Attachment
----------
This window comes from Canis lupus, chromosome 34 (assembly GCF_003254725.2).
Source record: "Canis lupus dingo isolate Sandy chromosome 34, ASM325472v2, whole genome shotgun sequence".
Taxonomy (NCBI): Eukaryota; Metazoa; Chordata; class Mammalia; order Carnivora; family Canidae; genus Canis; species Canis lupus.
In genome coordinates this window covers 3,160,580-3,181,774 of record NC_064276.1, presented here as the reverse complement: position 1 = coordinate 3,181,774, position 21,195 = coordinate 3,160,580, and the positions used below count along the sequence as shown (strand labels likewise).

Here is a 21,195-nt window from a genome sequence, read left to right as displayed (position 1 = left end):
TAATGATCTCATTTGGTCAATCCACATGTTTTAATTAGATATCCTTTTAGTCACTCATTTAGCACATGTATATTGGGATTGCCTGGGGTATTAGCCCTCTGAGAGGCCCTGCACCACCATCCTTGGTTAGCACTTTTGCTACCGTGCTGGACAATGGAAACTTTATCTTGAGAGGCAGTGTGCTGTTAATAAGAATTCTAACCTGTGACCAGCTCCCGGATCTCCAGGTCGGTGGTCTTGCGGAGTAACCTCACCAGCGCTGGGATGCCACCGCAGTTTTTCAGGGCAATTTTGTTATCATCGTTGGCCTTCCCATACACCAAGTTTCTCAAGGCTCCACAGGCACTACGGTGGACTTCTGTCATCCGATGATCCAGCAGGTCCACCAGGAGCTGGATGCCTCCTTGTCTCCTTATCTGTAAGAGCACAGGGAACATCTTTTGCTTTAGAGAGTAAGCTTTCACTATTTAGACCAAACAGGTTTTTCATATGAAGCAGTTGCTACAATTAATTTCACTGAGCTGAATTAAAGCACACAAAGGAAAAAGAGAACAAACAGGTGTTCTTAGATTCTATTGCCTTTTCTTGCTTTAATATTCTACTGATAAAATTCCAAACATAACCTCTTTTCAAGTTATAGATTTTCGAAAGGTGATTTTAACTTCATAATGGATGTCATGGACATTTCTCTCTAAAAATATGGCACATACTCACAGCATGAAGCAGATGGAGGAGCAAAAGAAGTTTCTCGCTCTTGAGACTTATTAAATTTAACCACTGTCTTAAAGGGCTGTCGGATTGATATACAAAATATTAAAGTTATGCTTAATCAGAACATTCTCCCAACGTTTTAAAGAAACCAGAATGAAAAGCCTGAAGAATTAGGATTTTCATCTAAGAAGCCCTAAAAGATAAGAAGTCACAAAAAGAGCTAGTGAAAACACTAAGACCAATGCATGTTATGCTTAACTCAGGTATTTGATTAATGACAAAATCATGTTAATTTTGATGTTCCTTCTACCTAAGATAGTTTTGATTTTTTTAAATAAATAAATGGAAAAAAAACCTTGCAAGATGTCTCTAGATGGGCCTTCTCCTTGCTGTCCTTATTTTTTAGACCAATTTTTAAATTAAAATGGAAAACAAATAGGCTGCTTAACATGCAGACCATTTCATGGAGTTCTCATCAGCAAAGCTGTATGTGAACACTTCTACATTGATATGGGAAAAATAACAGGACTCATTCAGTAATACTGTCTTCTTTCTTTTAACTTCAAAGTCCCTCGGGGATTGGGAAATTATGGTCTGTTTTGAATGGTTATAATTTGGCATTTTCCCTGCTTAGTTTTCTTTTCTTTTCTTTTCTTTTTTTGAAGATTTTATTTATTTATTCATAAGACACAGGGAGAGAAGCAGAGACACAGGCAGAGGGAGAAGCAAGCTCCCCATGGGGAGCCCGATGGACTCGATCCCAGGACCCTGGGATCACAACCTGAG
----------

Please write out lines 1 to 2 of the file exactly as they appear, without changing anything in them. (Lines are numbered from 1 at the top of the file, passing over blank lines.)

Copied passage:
This window comes from Canis lupus, chromosome 34 (assembly GCF_003254725.2).
Source record: "Canis lupus dingo isolate Sandy chromosome 34, ASM325472v2, whole genome shotgun sequence".